What this means for the videogame industry is that morality equals money — the more choices they give players, the more likely these players are to invest their time, and money, in their franchise. The more possibilities that can be provided, the more likely the game is to succeed. The story doesn’t matter as much if the story can potentially be different every time you play it.

Other games, which I can’t imagine I am allowed to mention by name, have tried to stretch this morality system to its utmost, to actually have a fully intelligent world. What this means, practically, is that whatever the player does, however they act, sometimes regardless of the situation, the game will judge them. News of their actions will spread from person to person, potentially having a huge impact on the game, based on the smallest spur of the moment decision.

While this sounds amazing on paper — to have a game that grows around you, uniquely tailored to all of the choices you make — essentially removing “false choices” (a popular trope that seems to provide options to the gamer but really has zero impact in the final outcome) from the equation, it’s impractical. While it may be where videogames are logically headed, the amount of work it takes to develop such a world and keep it running smoothly is still a ways off before we can see it achieve sustainable perfection.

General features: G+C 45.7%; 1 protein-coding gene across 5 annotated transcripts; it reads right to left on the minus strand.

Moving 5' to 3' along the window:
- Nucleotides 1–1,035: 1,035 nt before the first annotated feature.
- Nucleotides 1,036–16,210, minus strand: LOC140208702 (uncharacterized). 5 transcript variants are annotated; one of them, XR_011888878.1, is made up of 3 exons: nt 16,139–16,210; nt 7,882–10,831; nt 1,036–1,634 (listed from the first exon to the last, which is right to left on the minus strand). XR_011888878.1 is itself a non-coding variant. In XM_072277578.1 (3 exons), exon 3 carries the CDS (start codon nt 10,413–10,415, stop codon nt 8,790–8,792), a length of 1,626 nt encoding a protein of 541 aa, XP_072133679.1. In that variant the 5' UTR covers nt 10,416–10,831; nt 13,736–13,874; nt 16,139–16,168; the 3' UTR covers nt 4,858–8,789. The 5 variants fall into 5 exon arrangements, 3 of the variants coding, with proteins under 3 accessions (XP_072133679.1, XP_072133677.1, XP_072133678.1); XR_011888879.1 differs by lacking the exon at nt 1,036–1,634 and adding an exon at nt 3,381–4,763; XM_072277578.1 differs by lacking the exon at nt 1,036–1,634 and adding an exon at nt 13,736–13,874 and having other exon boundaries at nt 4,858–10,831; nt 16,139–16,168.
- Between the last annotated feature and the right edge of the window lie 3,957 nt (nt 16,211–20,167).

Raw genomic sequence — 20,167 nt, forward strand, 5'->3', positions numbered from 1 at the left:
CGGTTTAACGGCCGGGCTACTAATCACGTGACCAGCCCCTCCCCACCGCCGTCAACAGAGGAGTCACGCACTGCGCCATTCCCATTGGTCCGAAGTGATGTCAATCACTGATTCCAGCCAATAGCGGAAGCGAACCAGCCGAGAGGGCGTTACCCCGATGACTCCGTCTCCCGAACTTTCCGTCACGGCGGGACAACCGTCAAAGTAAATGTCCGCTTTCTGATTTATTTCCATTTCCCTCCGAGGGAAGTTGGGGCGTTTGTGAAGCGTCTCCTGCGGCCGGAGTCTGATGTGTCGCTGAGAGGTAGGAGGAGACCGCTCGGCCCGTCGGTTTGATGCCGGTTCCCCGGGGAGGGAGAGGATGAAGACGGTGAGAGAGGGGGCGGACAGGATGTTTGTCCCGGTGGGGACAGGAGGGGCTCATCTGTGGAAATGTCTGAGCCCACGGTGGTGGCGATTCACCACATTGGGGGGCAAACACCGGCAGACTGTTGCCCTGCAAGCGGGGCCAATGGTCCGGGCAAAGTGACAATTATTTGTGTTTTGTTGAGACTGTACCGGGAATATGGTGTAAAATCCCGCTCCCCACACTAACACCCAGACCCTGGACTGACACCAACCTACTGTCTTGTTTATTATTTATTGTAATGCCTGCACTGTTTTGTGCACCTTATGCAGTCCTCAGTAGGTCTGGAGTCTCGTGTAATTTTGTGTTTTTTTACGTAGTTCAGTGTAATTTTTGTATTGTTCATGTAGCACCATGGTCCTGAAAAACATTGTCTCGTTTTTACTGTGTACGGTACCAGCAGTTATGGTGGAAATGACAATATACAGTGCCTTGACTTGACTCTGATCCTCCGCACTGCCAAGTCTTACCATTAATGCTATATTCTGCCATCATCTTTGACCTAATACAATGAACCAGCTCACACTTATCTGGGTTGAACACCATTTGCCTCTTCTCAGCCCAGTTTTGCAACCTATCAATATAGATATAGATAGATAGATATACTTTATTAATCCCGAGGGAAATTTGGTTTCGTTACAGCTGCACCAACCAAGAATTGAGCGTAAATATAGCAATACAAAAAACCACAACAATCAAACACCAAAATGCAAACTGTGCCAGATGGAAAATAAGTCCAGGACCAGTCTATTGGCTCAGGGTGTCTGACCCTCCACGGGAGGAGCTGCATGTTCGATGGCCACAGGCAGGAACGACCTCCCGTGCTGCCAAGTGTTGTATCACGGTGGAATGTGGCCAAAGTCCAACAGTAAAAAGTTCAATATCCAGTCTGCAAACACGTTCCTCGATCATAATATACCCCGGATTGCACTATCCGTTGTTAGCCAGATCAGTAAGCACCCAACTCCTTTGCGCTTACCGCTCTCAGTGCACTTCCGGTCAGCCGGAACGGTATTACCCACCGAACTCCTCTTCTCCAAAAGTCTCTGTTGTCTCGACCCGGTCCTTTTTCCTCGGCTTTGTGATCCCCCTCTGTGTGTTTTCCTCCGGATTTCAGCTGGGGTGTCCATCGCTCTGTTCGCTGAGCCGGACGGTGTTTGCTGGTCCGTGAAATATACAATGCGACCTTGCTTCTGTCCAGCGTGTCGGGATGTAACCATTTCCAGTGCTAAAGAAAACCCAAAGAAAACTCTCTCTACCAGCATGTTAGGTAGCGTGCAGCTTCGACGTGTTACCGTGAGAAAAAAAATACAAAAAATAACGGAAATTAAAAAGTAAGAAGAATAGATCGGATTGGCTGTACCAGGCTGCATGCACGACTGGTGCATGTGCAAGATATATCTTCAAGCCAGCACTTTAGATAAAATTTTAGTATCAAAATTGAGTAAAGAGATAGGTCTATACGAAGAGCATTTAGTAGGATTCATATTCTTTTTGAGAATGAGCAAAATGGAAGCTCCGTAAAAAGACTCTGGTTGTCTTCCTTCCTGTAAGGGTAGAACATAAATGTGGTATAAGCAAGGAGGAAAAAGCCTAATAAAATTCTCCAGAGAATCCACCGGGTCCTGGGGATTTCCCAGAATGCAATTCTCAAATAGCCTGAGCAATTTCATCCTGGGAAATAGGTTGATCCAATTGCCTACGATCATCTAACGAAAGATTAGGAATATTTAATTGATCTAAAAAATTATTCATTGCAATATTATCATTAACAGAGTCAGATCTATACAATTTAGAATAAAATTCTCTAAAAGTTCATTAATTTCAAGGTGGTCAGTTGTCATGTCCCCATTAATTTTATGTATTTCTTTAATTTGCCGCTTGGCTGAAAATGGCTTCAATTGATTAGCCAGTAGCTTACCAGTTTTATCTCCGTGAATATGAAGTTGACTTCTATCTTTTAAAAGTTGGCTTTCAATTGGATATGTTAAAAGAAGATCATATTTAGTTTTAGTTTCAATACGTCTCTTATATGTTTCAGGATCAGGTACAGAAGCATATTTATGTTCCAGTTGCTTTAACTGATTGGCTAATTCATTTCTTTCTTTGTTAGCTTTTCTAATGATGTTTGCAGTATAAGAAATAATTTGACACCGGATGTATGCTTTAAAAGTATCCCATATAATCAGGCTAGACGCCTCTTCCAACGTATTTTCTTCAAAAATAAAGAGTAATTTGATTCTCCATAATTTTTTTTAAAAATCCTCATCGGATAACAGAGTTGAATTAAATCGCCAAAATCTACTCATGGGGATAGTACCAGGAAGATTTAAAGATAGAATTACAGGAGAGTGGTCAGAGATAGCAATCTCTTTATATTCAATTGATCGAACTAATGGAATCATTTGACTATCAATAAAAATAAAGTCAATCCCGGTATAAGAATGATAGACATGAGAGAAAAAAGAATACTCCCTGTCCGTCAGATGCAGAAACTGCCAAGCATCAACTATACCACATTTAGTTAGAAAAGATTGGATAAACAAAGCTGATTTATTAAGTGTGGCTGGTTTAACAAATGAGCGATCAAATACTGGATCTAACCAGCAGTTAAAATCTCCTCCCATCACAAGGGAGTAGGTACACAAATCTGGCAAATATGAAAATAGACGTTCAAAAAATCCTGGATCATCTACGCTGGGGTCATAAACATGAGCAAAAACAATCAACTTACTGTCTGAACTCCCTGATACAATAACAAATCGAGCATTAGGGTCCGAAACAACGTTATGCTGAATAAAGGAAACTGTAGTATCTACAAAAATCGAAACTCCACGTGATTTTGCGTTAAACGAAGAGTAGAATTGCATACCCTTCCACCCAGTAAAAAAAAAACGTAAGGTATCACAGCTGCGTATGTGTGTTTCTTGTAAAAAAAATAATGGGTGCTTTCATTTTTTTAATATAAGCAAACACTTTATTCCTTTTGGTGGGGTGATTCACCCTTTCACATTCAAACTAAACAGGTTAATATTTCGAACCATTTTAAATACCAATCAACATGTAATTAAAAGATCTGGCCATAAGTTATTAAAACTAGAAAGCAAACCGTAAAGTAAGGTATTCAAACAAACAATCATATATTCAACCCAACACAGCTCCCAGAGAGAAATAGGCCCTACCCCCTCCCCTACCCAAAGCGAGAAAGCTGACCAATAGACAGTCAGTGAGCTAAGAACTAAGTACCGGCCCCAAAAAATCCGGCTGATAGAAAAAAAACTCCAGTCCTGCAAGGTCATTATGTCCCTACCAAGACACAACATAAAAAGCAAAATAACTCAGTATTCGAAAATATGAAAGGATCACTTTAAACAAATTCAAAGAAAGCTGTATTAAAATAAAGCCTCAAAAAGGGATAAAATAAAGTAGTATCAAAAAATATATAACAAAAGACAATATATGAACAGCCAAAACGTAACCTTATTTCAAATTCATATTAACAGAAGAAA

As the videogame franchise advances, the options for gamers continue to increase; murderer, thief, vigilante, hero, the plot of the game no longer strictly defines the characters the gamer envisions. The many different worlds and franchises enable gamers to do things that would be impossible to get away with in real life, or be the ultimate force of truth and justice in whichever wasteland they are patrolling.

The question is, where does the industry go from here? Over the last seven years players have grown accustomed to their choices shaping the world around them. The worlds no longer runs as it normally would with people acting on their own. The character is the driving force for the world, with everyone and everything revolving around the choices of a single being. If they are good, then the world improves. If not, it descends into glorious chaos, providing them with optional endings based on the challenges they completed or what they did, or didn’t, do.

It seems as if there are no new horizons for morality to be stretched to. Everything, from god, to devil, has already been done, and gamers are a notoriously hard to satisfy crowd. They start each game knowing that they are the focus of everyone and everything in the world, that their choices are the only ones that matter, because they have the controller. If the chosen one can do anything and get away with it, what is the point of morality if all it does is change how the game ends?

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This article has not been reviewed by Odyssey HQ and solely reflects the ideas and opinions of the creator.